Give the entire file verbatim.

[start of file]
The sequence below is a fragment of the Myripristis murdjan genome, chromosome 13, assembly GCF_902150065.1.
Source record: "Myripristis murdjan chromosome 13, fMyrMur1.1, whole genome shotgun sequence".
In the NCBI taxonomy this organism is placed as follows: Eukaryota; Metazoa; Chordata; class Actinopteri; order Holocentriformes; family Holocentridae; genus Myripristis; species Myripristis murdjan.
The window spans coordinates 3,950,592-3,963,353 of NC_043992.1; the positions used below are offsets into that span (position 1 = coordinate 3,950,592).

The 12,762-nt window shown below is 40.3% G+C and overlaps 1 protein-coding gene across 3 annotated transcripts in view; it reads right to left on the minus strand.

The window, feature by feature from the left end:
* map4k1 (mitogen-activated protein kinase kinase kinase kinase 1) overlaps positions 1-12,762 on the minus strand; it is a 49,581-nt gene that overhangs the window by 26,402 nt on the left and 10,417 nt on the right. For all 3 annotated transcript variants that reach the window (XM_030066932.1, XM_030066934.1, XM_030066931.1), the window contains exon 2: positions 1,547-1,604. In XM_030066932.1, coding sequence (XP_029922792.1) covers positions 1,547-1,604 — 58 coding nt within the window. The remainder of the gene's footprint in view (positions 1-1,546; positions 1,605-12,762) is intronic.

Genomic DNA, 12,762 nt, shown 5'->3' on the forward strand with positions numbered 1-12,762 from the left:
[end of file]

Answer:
The sequence below is a fragment of the Myripristis murdjan genome, chromosome 13, assembly GCF_902150065.1.
Source record: "Myripristis murdjan chromosome 13, fMyrMur1.1, whole genome shotgun sequence".
In the NCBI taxonomy this organism is placed as follows: Eukaryota; Metazoa; Chordata; class Actinopteri; order Holocentriformes; family Holocentridae; genus Myripristis; species Myripristis murdjan.
The window spans coordinates 3,950,592-3,963,353 of NC_043992.1; the positions used below are offsets into that span (position 1 = coordinate 3,950,592).

The 12,762-nt window shown below is 40.3% G+C and overlaps 1 protein-coding gene across 3 annotated transcripts in view; it reads right to left on the minus strand.

The window, feature by feature from the left end:
* map4k1 (mitogen-activated protein kinase kinase kinase kinase 1) overlaps positions 1-12,762 on the minus strand; it is a 49,581-nt gene that overhangs the window by 26,402 nt on the left and 10,417 nt on the right. For all 3 annotated transcript variants that reach the window (XM_030066932.1, XM_030066934.1, XM_030066931.1), the window contains exon 2: positions 1,547-1,604. In XM_030066932.1, coding sequence (XP_029922792.1) covers positions 1,547-1,604 — 58 coding nt within the window. The remainder of the gene's footprint in view (positions 1-1,546; positions 1,605-12,762) is intronic.

Genomic DNA, 12,762 nt, shown 5'->3' on the forward strand with positions numbered 1-12,762 from the left: